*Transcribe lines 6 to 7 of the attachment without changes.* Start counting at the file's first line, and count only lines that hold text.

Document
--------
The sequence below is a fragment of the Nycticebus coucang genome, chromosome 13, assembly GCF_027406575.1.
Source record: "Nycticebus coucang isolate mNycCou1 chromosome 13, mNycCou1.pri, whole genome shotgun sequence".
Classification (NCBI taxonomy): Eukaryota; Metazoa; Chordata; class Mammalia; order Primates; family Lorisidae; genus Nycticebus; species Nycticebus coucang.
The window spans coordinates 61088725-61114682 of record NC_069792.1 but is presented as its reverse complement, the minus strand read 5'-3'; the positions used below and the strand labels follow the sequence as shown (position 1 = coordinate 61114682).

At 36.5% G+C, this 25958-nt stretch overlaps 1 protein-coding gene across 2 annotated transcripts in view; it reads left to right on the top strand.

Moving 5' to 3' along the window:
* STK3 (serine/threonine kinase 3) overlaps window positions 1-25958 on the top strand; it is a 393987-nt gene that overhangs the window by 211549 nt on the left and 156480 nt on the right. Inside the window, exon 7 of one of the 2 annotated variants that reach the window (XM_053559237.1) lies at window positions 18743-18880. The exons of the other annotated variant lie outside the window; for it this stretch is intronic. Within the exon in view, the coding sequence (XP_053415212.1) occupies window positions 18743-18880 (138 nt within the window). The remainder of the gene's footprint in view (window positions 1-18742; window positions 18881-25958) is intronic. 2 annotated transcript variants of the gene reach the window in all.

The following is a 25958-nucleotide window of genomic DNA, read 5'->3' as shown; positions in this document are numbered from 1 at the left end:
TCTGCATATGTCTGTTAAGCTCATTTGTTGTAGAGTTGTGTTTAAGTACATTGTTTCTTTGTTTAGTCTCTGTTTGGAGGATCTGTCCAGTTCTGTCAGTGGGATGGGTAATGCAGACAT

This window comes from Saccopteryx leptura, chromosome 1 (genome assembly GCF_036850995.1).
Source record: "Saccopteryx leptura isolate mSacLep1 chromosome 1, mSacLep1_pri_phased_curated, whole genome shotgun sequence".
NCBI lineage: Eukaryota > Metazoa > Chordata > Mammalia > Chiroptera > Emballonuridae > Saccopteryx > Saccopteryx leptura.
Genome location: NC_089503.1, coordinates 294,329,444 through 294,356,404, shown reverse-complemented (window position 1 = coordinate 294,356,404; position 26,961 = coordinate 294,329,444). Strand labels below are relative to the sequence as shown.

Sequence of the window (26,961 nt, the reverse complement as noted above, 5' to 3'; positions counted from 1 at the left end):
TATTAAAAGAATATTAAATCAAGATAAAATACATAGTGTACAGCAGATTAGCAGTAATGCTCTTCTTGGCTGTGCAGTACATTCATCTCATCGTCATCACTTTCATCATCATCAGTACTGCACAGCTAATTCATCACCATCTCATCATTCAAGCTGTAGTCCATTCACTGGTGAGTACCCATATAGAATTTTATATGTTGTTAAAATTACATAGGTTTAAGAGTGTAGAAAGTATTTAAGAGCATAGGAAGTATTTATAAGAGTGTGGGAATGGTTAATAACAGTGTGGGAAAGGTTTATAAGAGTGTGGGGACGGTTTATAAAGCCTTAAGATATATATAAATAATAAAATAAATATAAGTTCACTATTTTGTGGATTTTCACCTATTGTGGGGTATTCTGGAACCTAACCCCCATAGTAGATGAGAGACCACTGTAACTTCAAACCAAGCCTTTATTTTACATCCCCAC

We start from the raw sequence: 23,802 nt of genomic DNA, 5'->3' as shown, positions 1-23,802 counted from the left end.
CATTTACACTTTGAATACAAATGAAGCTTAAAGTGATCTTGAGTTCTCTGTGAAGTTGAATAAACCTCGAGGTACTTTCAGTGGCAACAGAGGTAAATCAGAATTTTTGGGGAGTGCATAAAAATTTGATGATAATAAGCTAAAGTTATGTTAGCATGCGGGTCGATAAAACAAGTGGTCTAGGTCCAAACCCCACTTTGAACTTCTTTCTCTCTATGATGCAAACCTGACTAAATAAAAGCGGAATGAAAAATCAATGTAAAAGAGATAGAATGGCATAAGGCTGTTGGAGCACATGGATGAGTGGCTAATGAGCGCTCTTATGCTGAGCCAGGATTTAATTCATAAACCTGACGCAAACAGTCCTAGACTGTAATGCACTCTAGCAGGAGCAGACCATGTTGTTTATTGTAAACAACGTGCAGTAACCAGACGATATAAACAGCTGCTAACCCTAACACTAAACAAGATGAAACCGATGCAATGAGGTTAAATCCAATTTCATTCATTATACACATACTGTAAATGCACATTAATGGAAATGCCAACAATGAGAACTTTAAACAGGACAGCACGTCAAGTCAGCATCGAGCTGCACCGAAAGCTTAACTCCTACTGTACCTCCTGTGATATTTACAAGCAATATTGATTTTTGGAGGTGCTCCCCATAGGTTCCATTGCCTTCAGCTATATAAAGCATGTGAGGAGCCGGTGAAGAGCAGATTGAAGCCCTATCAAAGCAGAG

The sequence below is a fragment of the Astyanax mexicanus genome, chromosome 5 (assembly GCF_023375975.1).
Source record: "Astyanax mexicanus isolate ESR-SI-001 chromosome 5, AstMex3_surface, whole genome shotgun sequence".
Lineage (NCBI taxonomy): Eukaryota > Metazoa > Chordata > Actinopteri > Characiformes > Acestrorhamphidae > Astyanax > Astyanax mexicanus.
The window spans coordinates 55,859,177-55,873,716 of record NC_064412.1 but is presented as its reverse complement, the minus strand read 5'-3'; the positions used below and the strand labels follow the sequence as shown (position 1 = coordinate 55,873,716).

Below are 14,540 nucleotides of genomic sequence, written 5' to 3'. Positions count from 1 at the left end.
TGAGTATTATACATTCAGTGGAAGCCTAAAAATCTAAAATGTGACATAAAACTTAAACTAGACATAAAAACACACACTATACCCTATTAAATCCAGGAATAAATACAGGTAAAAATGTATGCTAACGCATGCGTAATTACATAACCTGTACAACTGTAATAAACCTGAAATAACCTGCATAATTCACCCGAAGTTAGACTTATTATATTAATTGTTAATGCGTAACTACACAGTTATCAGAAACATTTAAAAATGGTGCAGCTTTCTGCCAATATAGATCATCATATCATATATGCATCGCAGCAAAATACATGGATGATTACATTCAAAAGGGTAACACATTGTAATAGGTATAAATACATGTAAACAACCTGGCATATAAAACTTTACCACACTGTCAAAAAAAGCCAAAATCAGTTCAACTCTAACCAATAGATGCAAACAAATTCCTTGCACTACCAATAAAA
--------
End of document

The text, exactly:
Moving 5' to 3' along the window:
* STK3 (serine/threonine kinase 3) overlaps window positions 1-25958 on the top strand; it is a 393987-nt gene that overhangs the window by 211549 nt on the left and 156480 nt on the right. Inside the window, exon 7 of one of the 2 annotated variants that reach the window (XM_053559237.1) lies at window positions 18743-18880. The exons of the other annotated variant lie outside the window; for it this stretch is intronic. Within the exon in view, the coding sequence (XP_053415212.1) occupies window positions 18743-18880 (138 nt within the window). The remainder of the gene's footprint in view (window positions 1-18742; window positions 18881-25958) is intronic. 2 annotated transcript variants of the gene reach the window in all.